If the goal is make people think you're successful, Ferriss is on to something. I hear he made his fortune selling a nutritional supplement that was never proven effective scientifically. Legal? Yes. Profitable? Hella. Does that make him trustworthy? Uh...
Ultimately, happy people are those who enjoy the work they do, not people who spend even just four hours a week being miserable so they can sip mai tais the rest of the time. I want to read the book Tim Ferriss writes when he's 60, and has more perspective than he does now. TED should have waited as long to give him talk.
A great synopsis of doing good, doing well, and being a great professional, with plenty of examples from not only law, medicine, and education, but custodial work as well. Schwartz induces rage by relaying stories of how strict adherence to rules blinds us to the wider, deeper knowledge of our experience and subconcious minds. An inspiring book...
However, this is a great example of why authors generally shouldn't narrate their own works: their own familiarity with the work caused them both to be lazy in their enunciations. Numerous times they trailed off, barely voicing crucial words, and I found myself hitting the "Go Back" button repeatedly and straining to hear a word that the author was probably hearing loudly in his head. Sharpe's voice especially is pretty drab.
Nonetheless, the content and flow made up for the performance.
The case studies recounted here compelled me to re-evaluate some of the strange interactions I've had with associates over the years. While I've always known that some people do bad things, the concept of sociopathy as applied to successful professionals introduces a whole new dynamic into how I try to figure out what motivates people. As a public school teacher, the issue for me is quite serious: it's the challenge of working with sociopathic students, teachers, or administrators, and it is compounded by the vulnerability of the children in this industry.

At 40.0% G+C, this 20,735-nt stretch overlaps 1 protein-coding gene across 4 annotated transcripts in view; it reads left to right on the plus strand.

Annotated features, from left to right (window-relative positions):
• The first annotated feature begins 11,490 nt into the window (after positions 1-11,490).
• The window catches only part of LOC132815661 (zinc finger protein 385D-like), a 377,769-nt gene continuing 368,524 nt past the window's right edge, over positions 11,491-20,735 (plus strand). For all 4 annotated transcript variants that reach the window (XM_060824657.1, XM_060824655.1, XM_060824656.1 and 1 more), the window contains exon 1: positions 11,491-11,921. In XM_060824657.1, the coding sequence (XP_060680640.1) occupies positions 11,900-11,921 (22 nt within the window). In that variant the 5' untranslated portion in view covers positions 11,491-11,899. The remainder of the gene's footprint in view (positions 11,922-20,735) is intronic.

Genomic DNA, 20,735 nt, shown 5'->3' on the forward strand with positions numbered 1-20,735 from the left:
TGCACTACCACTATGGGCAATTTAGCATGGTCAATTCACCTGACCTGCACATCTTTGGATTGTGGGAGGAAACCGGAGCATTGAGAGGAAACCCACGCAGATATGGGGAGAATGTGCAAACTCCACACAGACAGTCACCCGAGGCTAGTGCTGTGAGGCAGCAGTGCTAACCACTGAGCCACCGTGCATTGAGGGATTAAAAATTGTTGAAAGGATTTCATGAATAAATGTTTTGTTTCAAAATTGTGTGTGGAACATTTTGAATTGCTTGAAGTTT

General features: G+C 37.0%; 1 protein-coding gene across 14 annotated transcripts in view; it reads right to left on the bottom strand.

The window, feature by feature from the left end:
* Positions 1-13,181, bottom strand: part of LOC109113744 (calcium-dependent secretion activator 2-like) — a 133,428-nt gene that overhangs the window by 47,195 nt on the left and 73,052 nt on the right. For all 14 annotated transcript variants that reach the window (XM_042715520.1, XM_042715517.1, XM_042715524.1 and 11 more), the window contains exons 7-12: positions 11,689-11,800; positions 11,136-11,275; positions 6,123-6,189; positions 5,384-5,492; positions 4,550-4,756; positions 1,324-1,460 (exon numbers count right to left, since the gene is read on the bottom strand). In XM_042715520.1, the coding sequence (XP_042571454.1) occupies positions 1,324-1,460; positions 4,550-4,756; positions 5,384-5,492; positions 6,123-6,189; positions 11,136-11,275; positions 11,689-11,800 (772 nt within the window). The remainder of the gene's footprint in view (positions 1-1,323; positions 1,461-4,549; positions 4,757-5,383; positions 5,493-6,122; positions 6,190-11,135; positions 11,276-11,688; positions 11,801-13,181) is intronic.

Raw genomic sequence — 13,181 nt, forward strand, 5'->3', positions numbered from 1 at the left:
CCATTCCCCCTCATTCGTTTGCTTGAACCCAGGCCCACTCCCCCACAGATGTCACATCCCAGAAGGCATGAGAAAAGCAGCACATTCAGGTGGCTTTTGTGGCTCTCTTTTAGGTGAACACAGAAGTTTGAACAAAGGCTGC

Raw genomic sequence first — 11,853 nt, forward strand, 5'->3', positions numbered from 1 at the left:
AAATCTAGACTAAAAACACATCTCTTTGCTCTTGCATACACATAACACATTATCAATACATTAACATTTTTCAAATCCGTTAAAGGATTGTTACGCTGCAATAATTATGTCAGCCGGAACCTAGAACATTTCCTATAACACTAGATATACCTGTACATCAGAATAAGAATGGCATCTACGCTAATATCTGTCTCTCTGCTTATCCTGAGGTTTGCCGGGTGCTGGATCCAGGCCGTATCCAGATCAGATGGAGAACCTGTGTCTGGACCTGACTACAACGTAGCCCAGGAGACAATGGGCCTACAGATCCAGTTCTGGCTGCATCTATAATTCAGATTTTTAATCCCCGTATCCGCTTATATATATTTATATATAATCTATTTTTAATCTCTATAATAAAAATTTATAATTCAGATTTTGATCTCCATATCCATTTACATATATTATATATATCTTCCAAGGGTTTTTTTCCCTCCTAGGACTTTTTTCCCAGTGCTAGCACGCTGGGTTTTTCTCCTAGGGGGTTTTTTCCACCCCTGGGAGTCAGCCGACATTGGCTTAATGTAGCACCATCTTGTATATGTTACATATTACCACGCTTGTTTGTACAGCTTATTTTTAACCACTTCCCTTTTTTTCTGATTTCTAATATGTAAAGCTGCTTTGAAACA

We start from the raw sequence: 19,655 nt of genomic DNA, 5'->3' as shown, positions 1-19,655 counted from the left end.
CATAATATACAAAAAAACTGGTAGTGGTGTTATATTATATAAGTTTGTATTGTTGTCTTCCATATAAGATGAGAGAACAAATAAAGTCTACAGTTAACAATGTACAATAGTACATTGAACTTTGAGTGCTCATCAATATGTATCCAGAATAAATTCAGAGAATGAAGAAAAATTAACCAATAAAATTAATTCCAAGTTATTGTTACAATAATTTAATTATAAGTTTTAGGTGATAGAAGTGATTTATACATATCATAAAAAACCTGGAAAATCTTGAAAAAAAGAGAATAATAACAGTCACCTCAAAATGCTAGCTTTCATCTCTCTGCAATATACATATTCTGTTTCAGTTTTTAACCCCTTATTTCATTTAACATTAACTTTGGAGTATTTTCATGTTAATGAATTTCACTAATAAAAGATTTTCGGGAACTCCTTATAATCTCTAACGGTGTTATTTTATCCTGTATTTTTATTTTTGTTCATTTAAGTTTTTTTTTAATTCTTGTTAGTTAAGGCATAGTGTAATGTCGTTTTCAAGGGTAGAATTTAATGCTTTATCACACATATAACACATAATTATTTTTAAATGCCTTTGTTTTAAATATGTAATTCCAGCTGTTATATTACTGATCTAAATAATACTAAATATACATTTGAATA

Particularly interesting is the description of how sociopaths often need high levels of stimulation, take serious risks, and are often charismatic and charming. The book made me very suspicious of people with these characteristics, especially when such people are trying to persuade me or sell me something. In fact, because of Dr. Stout, I've made conscious decisions to ignore, defy, or challenge otherwise convincing and impressive people based largely on my new intuition that they might be sociopathic.
I recommend this title to history teachers, history fans, civil rights advocates and lawmakers. This is a candid account of how brilliant people with good intentions struggle to implement liberty in an imperfect world.
There were some awkward pronunciations. I was distracted by the narrator's pronunciation of the
At 18 hours, there was no way I could listen to this in one sitting. As a high school History teacher, it was helpful to take breaks and reflect on the content.
Colvin's take on how we learn and improve is central to improving education today. This is one of the more relevant subjects and successful titles I've heard.
Dan Coyle's The Talent Code builds on Colvin's ideas. The idea that no one is born with innate ability can be easily refuted (after all, have you ever seen an infant slug a homer out of the ballpark?), but expanding on this idea by coupling deep practice (Coyle's term) or deliberate practice (Colvin's term for what is essentially the same thing) with master coaching and some sort of inspiration is what really makes this idea relevant to Education today.
Drummond performed well. I can't recall any mispronunciations (which should be almost unforgivable in this profession). I don't recall anything about the voice- I just remember the content of the audiobook, and I think this is the greatest compliment to the narrator: that his or her voice kind of disappears while the overall story remains in my memory is the point of an audiobook.
As a high school teacher, I passionately agree with the notion that all kids can learn, that all children deserve the chance to be taught, and the next superstar could be any student who is taught how to practice something they love. The right inspiration, the right teaching, and some serious practicing are what it takes. The idea that kids either have it or they don't is a lazy, treasonous idea for a teacher to have.